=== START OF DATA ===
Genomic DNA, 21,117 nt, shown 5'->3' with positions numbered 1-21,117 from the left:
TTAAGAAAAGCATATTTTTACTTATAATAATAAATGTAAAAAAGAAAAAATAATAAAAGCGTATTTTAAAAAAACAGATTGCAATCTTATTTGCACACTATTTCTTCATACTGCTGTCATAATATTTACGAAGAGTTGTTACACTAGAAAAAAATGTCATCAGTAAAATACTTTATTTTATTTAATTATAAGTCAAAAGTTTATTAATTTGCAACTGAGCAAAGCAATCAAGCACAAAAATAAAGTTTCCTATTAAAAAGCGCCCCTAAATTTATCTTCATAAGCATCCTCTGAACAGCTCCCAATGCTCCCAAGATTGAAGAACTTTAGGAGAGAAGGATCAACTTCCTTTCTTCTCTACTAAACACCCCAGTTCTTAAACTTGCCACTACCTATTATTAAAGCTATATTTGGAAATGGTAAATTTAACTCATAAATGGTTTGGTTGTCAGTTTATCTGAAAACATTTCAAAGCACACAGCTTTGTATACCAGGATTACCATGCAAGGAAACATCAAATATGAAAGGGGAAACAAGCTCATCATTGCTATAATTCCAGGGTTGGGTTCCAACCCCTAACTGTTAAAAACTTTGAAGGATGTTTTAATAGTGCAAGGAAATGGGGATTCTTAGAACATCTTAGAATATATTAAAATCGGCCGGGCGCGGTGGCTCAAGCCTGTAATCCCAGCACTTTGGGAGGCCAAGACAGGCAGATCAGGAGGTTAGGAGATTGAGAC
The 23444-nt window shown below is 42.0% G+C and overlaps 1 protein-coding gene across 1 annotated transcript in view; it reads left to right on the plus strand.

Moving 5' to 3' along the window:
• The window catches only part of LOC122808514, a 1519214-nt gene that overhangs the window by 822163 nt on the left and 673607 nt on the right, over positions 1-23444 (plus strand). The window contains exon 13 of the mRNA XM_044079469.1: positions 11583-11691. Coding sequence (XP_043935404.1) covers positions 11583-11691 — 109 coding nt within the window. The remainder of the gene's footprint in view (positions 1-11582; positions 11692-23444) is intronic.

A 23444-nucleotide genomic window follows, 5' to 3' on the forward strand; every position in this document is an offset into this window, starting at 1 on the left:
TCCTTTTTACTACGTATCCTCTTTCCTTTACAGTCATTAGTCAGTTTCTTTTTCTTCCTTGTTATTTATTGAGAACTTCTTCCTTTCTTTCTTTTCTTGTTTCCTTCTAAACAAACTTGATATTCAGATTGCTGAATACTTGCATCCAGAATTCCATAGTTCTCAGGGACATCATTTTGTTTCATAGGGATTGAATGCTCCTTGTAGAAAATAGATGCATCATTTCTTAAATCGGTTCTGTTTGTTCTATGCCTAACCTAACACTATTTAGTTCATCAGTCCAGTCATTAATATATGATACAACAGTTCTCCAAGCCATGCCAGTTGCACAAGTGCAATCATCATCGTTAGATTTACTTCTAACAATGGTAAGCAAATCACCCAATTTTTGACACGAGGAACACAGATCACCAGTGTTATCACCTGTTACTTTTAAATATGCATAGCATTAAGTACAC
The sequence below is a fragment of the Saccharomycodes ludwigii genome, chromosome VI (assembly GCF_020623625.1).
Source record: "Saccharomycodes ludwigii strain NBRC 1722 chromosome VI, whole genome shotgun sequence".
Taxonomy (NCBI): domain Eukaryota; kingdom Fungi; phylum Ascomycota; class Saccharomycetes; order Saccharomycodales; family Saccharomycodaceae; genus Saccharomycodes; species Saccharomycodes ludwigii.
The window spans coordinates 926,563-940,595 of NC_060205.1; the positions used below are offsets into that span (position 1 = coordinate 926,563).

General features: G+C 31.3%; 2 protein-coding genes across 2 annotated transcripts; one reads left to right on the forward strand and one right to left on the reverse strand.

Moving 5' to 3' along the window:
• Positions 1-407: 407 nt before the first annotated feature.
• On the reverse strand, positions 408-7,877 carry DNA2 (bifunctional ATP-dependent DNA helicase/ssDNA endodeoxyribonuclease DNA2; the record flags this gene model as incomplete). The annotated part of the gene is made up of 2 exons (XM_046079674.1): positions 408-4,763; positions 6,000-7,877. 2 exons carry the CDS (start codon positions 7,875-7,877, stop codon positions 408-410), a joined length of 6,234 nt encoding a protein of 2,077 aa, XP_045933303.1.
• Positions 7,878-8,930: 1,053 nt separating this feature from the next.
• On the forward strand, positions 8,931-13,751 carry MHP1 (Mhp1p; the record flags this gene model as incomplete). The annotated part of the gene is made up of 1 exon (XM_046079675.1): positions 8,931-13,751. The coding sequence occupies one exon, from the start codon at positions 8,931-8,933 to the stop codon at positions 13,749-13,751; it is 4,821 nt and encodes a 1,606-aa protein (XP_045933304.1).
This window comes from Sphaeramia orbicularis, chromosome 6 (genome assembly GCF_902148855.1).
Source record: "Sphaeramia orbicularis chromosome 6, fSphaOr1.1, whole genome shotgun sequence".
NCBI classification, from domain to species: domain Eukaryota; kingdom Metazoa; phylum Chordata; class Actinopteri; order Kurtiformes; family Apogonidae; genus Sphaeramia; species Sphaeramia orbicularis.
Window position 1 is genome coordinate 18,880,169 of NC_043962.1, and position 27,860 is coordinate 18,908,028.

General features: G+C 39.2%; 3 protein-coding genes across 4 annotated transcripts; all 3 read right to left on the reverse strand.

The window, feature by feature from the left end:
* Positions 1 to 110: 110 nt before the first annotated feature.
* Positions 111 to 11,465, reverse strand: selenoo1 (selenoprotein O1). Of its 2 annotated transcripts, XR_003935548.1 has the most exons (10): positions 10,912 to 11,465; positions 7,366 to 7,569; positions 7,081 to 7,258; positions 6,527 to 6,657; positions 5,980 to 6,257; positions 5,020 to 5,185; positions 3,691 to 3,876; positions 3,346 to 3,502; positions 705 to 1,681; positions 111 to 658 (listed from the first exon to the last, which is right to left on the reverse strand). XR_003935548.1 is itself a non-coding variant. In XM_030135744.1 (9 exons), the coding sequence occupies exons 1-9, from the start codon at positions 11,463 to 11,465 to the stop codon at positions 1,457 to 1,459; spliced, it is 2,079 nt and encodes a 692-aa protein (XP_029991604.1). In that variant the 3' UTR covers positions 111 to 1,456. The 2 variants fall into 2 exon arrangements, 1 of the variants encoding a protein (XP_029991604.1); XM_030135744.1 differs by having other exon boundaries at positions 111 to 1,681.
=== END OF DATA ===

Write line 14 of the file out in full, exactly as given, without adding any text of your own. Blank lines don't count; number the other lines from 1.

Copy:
• Positions 1-407: 407 nt before the first annotated feature.